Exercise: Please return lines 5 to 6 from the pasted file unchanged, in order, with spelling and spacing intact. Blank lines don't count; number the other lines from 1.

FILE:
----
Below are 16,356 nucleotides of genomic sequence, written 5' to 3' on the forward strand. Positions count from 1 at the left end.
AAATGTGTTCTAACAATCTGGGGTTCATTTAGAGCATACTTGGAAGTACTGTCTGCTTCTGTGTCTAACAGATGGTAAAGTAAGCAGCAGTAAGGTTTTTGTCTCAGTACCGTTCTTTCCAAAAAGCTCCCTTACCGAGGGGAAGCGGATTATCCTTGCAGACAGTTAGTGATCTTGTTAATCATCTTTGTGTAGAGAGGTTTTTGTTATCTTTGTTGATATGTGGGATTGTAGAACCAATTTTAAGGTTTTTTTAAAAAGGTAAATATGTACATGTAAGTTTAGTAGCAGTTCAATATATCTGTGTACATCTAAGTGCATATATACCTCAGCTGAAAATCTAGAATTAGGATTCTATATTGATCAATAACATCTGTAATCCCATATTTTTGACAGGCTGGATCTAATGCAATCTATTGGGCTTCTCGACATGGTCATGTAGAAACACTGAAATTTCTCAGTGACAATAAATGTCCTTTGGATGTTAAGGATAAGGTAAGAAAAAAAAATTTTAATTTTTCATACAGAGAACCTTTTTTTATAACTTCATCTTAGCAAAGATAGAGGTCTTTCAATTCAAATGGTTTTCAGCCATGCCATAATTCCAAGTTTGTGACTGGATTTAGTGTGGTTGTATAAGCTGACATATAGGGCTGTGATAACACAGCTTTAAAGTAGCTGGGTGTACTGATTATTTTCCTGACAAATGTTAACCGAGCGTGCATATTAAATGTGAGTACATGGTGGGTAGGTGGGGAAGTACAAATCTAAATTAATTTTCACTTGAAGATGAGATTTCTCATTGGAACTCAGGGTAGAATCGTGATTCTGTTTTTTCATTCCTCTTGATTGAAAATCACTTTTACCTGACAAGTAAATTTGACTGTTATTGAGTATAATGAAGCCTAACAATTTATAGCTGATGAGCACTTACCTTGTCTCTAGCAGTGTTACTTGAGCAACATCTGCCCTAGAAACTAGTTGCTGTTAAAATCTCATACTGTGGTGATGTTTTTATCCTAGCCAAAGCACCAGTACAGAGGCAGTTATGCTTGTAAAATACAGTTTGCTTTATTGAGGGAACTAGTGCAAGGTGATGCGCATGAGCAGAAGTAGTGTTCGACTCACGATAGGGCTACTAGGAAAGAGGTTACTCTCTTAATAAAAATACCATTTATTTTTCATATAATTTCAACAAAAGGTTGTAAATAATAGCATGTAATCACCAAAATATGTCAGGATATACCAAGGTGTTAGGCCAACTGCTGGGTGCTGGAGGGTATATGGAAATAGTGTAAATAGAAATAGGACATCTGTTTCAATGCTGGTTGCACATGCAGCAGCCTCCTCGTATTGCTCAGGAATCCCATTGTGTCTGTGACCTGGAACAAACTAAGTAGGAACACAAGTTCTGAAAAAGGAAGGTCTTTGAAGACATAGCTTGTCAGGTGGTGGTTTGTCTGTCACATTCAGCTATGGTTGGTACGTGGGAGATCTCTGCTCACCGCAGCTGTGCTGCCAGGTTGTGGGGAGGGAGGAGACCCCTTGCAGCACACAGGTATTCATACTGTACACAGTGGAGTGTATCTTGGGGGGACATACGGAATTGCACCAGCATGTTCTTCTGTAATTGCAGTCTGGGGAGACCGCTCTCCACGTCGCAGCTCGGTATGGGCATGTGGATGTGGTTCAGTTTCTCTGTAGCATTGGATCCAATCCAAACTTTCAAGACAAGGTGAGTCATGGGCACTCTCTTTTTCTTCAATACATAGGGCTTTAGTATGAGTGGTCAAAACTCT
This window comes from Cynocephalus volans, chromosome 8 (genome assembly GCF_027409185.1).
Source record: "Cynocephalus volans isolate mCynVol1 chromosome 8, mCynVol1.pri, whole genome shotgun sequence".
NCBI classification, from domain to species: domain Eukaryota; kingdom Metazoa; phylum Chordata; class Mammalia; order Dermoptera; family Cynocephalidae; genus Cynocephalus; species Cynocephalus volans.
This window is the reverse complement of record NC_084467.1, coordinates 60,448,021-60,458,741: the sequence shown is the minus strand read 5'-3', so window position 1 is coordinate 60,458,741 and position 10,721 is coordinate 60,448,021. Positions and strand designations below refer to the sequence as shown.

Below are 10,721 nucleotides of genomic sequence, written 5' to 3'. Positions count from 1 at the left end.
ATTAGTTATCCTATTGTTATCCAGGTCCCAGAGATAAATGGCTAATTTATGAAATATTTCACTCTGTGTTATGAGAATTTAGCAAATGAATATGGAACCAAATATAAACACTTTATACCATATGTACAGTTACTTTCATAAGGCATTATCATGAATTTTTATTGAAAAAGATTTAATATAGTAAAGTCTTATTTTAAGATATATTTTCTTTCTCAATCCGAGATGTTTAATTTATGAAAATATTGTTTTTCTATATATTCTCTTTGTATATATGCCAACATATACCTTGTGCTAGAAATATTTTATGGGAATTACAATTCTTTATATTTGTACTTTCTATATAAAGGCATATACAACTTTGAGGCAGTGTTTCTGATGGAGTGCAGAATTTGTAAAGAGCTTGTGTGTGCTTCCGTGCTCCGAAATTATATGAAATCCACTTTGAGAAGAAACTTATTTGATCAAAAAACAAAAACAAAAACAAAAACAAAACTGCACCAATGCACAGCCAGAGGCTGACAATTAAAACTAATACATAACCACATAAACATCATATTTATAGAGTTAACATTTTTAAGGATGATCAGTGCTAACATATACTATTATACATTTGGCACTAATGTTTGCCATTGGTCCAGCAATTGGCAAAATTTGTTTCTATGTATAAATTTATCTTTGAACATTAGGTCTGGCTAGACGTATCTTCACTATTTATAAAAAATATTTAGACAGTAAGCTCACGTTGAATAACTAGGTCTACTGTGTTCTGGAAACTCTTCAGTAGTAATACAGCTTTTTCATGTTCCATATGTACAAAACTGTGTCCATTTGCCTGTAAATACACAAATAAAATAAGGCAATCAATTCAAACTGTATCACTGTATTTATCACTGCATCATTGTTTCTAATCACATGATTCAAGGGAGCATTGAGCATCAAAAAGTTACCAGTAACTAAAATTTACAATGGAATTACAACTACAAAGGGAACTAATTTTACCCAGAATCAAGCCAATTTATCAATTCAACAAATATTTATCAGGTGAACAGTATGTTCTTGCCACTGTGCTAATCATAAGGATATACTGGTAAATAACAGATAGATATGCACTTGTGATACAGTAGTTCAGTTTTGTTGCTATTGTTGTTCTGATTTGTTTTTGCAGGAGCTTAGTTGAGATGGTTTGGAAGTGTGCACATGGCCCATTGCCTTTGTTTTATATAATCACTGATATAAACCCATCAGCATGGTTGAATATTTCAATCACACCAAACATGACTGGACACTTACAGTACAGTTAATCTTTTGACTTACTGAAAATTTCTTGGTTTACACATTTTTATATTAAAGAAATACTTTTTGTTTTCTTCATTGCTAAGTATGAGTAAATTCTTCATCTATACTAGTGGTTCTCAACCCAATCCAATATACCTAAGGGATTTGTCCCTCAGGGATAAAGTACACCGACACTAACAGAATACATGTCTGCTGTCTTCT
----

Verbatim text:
NCBI classification, from domain to species: domain Eukaryota; kingdom Metazoa; phylum Chordata; class Mammalia; order Dermoptera; family Cynocephalidae; genus Cynocephalus; species Cynocephalus volans.
This window is the reverse complement of record NC_084467.1, coordinates 60,448,021-60,458,741: the sequence shown is the minus strand read 5'-3', so window position 1 is coordinate 60,458,741 and position 10,721 is coordinate 60,448,021. Positions and strand designations below refer to the sequence as shown.